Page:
The Distinguished Speaker Series hosted Rick Rieder whose other duties include Chief Investment Officer of Fundamental Fixed Income for BlackRock and Chairman of the BlackRock Investment Council. BlackRock is the largest asset management firm, now managing over $4.3 trillion for clients worldwide. In 2013 Mr. Rieder was inducted into the Fixed Income Analyst Society Hall of Fame. He was introduced by James Franke, Co-Chair of CFA Chicago Distinguished Speaker Series Advisory Group.
Rieder’s presentation was entitled “The New Economic and Investment Regime”. His thesis is that economic forecasting and investing is now dependent on the following four critical factors; 1. Demographics, 2. Leverage, 3 Technology, and 4 Monetary Policy. He went on to demonstrate how each of these factors works to influence the economy and therefore interest rates. His thesis is that growth will be slow and the yield curve will continue to flatten.
Rather than simply alluding to an aging population, Rieder pointed out the employment problem and the financial burden of high student debt on the younger population. The demographics lead him to conclude that current consumption and spending trends will remain low. The implications of leverage in developed and emerging markets point to the continued availability of cheap financing. Rates in the US and UK could grind higher in the context of a flat yield curve. Rieder concluded that technology has created the biggest headwind against inflation and will continue to suppress levels of employment. With respect to monetary policy, Rieder points out that an important by-product has been that long-dated Treasuries have become scarce due to less supply needing to be issued, continued strong foreign buying and demand for long-dated assets from pension funds and insurance companies.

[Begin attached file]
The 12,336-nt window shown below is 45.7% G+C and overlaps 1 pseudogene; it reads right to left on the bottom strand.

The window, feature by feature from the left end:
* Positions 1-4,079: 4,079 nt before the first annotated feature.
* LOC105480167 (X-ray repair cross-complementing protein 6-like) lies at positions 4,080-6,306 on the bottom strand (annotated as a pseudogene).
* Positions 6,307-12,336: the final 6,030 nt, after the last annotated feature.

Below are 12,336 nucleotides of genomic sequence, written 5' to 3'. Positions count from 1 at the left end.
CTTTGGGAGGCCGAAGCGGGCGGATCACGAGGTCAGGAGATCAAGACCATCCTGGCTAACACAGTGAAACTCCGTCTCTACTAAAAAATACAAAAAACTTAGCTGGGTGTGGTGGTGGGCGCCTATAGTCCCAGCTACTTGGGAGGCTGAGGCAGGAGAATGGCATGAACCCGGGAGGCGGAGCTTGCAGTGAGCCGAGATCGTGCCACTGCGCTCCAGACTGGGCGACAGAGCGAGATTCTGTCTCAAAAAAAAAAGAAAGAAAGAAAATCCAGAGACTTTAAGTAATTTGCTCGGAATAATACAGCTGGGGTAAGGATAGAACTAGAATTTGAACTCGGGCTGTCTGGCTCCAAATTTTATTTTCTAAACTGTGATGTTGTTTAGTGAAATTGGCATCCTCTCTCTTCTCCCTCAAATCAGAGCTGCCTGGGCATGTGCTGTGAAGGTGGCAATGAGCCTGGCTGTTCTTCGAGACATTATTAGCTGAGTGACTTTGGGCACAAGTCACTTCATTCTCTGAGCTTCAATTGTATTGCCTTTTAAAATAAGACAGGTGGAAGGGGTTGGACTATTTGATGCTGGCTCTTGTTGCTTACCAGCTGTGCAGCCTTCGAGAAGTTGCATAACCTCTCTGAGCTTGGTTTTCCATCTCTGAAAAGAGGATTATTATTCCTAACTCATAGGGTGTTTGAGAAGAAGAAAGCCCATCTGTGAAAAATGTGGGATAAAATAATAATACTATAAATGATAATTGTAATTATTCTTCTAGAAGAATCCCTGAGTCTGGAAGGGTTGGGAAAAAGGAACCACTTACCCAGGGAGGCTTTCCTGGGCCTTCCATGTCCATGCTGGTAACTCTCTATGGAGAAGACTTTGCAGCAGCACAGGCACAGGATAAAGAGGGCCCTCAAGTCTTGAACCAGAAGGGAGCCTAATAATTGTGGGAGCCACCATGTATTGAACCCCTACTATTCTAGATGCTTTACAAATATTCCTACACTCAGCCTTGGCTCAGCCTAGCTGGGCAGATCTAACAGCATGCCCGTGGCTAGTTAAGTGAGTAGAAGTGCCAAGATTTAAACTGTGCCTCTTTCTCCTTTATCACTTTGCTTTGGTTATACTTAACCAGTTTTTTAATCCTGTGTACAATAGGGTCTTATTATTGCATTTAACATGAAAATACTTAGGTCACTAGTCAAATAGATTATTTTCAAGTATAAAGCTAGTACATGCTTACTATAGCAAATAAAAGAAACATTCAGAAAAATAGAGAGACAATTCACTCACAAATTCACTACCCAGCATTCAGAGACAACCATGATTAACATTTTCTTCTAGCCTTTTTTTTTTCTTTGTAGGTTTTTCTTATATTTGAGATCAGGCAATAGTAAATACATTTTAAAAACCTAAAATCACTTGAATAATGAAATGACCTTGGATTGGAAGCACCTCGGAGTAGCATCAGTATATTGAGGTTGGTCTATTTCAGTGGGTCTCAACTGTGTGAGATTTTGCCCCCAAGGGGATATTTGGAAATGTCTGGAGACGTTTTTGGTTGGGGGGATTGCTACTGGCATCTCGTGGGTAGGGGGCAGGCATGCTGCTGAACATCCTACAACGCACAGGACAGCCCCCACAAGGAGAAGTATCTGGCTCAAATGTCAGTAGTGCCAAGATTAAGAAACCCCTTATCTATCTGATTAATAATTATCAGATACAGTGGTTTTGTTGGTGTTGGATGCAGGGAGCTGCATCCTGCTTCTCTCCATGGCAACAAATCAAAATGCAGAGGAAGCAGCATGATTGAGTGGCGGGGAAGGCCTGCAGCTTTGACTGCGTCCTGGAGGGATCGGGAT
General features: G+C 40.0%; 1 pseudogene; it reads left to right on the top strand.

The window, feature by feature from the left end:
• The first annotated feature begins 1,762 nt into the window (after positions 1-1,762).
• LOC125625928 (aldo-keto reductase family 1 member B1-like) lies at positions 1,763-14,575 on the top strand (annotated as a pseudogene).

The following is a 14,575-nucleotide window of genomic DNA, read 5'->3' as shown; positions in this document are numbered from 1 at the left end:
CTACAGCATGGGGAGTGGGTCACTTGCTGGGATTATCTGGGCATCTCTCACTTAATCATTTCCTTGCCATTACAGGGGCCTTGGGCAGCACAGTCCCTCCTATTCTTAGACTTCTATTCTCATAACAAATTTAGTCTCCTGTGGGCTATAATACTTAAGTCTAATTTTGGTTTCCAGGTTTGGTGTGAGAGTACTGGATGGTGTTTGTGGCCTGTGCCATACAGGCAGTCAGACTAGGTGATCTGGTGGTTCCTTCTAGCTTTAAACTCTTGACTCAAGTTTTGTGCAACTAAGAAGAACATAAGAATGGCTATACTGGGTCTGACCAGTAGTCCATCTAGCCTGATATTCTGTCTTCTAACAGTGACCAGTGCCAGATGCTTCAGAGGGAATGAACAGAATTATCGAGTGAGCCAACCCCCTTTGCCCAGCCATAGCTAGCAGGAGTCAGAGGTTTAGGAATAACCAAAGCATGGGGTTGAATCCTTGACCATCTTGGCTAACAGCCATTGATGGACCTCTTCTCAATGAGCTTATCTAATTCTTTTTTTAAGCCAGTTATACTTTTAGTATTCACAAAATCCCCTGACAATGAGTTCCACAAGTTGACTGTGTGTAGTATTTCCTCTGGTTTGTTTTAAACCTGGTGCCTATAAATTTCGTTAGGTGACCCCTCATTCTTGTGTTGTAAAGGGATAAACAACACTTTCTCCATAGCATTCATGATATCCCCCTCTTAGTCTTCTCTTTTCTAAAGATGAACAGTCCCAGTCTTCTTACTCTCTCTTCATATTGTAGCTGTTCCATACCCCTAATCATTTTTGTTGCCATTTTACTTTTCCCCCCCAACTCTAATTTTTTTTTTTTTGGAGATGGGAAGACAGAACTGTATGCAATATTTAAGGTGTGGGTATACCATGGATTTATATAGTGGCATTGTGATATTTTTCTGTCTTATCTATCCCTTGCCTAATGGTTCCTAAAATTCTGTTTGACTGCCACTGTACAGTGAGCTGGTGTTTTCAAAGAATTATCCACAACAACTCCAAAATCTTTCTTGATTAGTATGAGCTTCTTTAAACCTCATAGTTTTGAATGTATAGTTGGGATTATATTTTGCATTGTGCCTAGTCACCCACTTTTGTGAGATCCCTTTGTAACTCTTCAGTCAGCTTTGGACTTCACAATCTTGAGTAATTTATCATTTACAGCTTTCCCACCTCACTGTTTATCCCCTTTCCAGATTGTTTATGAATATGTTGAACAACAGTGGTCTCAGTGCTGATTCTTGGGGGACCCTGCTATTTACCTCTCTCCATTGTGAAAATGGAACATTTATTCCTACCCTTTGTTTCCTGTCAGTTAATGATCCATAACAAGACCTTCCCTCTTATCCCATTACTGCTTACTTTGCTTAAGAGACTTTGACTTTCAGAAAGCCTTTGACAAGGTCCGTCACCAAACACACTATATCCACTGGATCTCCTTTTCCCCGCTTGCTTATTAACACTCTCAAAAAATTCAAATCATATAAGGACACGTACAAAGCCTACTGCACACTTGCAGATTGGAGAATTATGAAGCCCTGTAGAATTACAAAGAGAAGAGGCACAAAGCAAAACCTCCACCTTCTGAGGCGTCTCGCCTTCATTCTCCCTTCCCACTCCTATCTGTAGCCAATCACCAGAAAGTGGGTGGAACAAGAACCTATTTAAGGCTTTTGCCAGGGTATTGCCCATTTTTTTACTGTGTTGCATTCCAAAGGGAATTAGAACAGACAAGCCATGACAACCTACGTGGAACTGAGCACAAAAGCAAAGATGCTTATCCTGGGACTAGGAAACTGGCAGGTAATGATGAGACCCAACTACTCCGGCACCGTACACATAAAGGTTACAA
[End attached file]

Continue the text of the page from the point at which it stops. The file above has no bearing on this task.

Rieder concluded by suggesting which asset classes have the best potential for appreciation. He strongly recommended long-dated municipal bonds as there is very little issuance. Short dated ABS and CLO’s are also attractive in this environment. Rieder is bullish on the equity market given the cheap financing presently available to corporations, he predicts this will persist.
There was a brief question and answer period following the presentation. On the question of what affect exiting QE might have on the capital markets, Rieder stated that although history says differently, he did not think a big equity sell-off would occur. In response to another question, he thought that high-yield was fundamentally sound and although there would be a pause, it would not suffer big outflows.